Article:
According to our record review in the last decade in the study area, males were more affected than females by malaria parasites but vary year to year. The infection rates among males were 12, 358 (52.6%) and females were 11, 115 (47.3%). Malaria was reported in all age groups in the area but the age group of 15–44 years were more affected, with a prevalence rate of 11769 (50.1%), followed by 5–14 year olds and 1–4 year olds with the prevalence rate 4717 (20%) and 4599 (19.6%), respectively. Except for the 15–44 age group, females were more affected than males in the study area (Figure 3).

Figure 3
figure 3

The prevalence of malaria parasites by sex and age in Kola Diba health centre from 2002–2011.

In relation to Plasmodium species and age groups in the study area P.falciparum was the predominant parasite in all age groups and it was higher in the 15–44 age group and 5–14 year age group with a prevalence rate of 9204(78.2%) and 3575(75.7%), respectively. The 15–44 age group was more affected by P.vivax 2485 (21.1%) followed by 1–4 year olds,1371 (29.8%) and 5–14 year 1109 (23.5%) whereas mixed infection was the least prevalent in all age groups (Figure 4).

Figure 4
figure 4

The distribution of  Plasmodium  in different age groups in the Kola Diba health center from 2002–2011.

Seasonal variation of malaria prevalence in the Kola Diba health center

Despite the apparent fluctuation of malaria trends in the study area, malaria cases occurred in almost every month and season of the year. The highest peak of malaria cases in almost all years was observed during spring (September, October and November) and the minimum malaria cases were observed during winter (December, January and February) seasons. At species level, the maximum number of cases of P.falciparum were observed in spring and summer, but the maximum number of cases of P.vivax were observed in spring, followed by autumn (March, April and May) and in both species the minimum number of malaria cases were observed during winter (December, January, February) (Figure 5).

Figure 5
figure 5

The distribution of  Plasmodium  in different seasons in Kola Diba health from 2002–2011.


Malaria is a huge public health problem in terms of morbidity and burden on health care facilities, accounting for the increasing percentage of outpatient consultations in most health facilities in different regions in Ethiopia [12]. The present study revealed that the burden of malaria was high in the study area where the most deadly species, P. falciparum, accounted for 75%. This is lower than other studies reported from Ethiopia [18] and Eretria [19], but it is higher compared to a retrospective study done in Malaysia [20]. This difference may be due to the type of study design used, climatological differences, altitude variation, malaria diagnosis technique variation, skill of the laboratory personnel to detect and identify malaria parasites and other factors that affect malaria case occurrences in different study areas.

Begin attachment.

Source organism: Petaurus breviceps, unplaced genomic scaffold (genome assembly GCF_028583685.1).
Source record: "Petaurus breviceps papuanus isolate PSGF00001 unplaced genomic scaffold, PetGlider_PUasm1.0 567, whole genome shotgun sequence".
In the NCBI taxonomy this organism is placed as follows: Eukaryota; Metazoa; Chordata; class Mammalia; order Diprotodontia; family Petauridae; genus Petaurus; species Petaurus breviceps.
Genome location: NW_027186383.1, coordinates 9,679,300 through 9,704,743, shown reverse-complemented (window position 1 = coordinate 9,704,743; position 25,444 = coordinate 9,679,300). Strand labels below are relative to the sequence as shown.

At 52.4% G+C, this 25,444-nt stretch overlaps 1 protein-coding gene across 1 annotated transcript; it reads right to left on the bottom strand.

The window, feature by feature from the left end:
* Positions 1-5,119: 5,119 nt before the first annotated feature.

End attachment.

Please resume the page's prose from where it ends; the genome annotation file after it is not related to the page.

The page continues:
The results of our study revealed that during the last ten years, a fluctuating trend occurrence of malaria cases was observed in the study area. A decrease in the number of malaria cases occurred from 2005–2008 with a minimum number of malaria cases reported in 2007. However, there was an increase in the number of malaria cases from 2008–2010 with the peak number of malaria cases being reported most recently in 2010. In every year studied the remarkable increment of total malaria cases was mainly due to an increase of P. falciparum with little increase of P.vivax, which indicates that the deadly plasmodium species is common in the study area.

The reduction of malaria cases from 2004 coincides with the increased availability of the new effective drug Coartem for the treatment of P. falciparum malaria at national and local levels [6]. Other possible reasons for malaria reduction during this period (2005–2008) might be due to the increased attention to malaria control and preventive activities by different responsible bodies, increased awareness of the community on use of ITNs, increment of budget for malaria control and prevention activities (personal communication) and climate change at national and international level.